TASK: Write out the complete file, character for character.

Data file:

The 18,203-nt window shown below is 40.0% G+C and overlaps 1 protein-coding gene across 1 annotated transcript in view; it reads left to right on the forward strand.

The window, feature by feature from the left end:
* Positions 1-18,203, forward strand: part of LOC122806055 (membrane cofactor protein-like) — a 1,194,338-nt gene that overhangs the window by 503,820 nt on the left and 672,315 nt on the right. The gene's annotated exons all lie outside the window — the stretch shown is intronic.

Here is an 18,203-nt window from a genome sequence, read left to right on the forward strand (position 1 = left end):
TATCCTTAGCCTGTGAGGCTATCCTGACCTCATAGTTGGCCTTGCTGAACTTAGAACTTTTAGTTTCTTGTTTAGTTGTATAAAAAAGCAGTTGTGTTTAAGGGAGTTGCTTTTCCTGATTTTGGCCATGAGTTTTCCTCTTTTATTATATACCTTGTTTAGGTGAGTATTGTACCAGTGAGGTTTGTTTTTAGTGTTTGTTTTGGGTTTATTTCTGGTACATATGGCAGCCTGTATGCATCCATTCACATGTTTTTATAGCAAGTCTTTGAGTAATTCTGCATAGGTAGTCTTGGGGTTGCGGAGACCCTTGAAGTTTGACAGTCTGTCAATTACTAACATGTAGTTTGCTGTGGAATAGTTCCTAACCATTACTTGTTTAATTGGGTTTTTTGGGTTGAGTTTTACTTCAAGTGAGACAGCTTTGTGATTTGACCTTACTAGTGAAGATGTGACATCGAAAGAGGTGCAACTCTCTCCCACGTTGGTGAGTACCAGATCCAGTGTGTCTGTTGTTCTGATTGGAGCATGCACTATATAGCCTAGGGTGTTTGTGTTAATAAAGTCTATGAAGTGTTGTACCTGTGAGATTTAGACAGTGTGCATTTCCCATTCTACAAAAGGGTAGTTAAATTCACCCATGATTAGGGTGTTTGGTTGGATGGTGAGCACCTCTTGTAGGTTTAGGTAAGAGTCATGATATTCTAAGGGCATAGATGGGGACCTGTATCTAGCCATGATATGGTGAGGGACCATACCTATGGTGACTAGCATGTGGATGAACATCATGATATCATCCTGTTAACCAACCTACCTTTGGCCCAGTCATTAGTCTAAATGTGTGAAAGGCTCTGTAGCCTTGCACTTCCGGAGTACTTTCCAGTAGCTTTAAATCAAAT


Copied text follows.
The 18,203-nt window shown below is 40.0% G+C and overlaps 1 protein-coding gene across 1 annotated transcript in view; it reads left to right on the forward strand.

The window, feature by feature from the left end:
* Positions 1-18,203, forward strand: part of LOC122806055 (membrane cofactor protein-like) — a 1,194,338-nt gene that overhangs the window by 503,820 nt on the left and 672,315 nt on the right. The gene's annotated exons all lie outside the window — the stretch shown is intronic.

Here is an 18,203-nt window from a genome sequence, read left to right on the forward strand (position 1 = left end):
TATCCTTAGCCTGTGAGGCTATCCTGACCTCATAGTTGGCCTTGCTGAACTTAGAACTTTTAGTTTCTTGTTTAGTTGTATAAAAAAGCAGTTGTGTTTAAGGGAGTTGCTTTTCCTGATTTTGGCCATGAGTTTTCCTCTTTTATTATATACCTTGTTTAGGTGAGTATTGTACCAGTGAGGTTTGTTTTTAGTGTTTGTTTTGGGTTTATTTCTGGTACATATGGCAGCCTGTATGCATCCATTCACATGTTTTTATAGCAAGTCTTTGAGTAATTCTGCATAGGTAGTCTTGGGGTTGCGGAGACCCTTGAAGTTTGACAGTCTGTCAATTACTAACATGTAGTTTGCTGTGGAATAGTTCCTAACCATTACTTGTTTAATTGGGTTTTTTGGGTTGAGTTTTACTTCAAGTGAGACAGCTTTGTGATTTGACCTTACTAGTGAAGATGTGACATCGAAAGAGGTGCAACTCTCTCCCACGTTGGTGAGTACCAGATCCAGTGTGTCTGTTGTTCTGATTGGAGCATGCACTATATAGCCTAGGGTGTTTGTGTTAATAAAGTCTATGAAGTGTTGTACCTGTGAGATTTAGACAGTGTGCATTTCCCATTCTACAAAAGGGTAGTTAAATTCACCCATGATTAGGGTGTTTGGTTGGATGGTGAGCACCTCTTGTAGGTTTAGGTAAGAGTCATGATATTCTAAGGGCATAGATGGGGACCTGTATCTAGCCATGATATGGTGAGGGACCATACCTATGGTGACTAGCATGTGGATGAACATCATGATATCATCCTGTTAACCAACCTACCTTTGGCCCAGTCATTAGTCTAAATGTGTGAAAGGCTCTGTAGCCTTGCACTTCCGGAGTACTTTCCAGTAGCTTTAAATCAAAT